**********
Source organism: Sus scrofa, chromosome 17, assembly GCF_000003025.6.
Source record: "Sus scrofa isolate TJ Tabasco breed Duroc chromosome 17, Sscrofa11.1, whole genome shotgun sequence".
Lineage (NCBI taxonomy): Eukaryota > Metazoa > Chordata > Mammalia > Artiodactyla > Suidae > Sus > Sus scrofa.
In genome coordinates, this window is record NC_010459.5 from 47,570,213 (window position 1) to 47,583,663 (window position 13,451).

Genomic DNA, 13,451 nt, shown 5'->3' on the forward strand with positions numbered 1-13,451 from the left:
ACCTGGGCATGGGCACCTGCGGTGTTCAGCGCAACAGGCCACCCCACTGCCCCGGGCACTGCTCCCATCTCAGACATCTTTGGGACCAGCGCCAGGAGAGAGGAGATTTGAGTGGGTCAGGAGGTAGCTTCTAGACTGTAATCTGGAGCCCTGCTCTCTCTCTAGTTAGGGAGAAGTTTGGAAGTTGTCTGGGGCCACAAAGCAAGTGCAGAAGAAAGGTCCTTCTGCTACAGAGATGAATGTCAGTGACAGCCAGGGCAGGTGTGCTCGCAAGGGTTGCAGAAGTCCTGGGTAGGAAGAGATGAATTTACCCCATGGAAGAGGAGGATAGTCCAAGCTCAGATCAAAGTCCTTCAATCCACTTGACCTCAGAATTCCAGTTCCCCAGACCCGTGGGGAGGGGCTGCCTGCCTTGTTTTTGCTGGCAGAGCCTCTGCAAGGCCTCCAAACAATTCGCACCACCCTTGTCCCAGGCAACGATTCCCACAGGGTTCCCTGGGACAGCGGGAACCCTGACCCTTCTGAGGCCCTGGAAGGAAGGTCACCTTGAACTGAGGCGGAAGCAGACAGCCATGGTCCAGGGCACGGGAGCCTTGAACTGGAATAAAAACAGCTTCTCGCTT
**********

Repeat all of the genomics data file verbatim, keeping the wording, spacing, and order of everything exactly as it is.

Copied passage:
Source organism: Sus scrofa, chromosome 17, assembly GCF_000003025.6.
Source record: "Sus scrofa isolate TJ Tabasco breed Duroc chromosome 17, Sscrofa11.1, whole genome shotgun sequence".
Lineage (NCBI taxonomy): Eukaryota > Metazoa > Chordata > Mammalia > Artiodactyla > Suidae > Sus > Sus scrofa.
In genome coordinates, this window is record NC_010459.5 from 47,570,213 (window position 1) to 47,583,663 (window position 13,451).

Genomic DNA, 13,451 nt, shown 5'->3' on the forward strand with positions numbered 1-13,451 from the left:
ACCTGGGCATGGGCACCTGCGGTGTTCAGCGCAACAGGCCACCCCACTGCCCCGGGCACTGCTCCCATCTCAGACATCTTTGGGACCAGCGCCAGGAGAGAGGAGATTTGAGTGGGTCAGGAGGTAGCTTCTAGACTGTAATCTGGAGCCCTGCTCTCTCTCTAGTTAGGGAGAAGTTTGGAAGTTGTCTGGGGCCACAAAGCAAGTGCAGAAGAAAGGTCCTTCTGCTACAGAGATGAATGTCAGTGACAGCCAGGGCAGGTGTGCTCGCAAGGGTTGCAGAAGTCCTGGGTAGGAAGAGATGAATTTACCCCATGGAAGAGGAGGATAGTCCAAGCTCAGATCAAAGTCCTTCAATCCACTTGACCTCAGAATTCCAGTTCCCCAGACCCGTGGGGAGGGGCTGCCTGCCTTGTTTTTGCTGGCAGAGCCTCTGCAAGGCCTCCAAACAATTCGCACCACCCTTGTCCCAGGCAACGATTCCCACAGGGTTCCCTGGGACAGCGGGAACCCTGACCCTTCTGAGGCCCTGGAAGGAAGGTCACCTTGAACTGAGGCGGAAGCAGACAGCCATGGTCCAGGGCACGGGAGCCTTGAACTGGAATAAAAACAGCTTCTCGCTT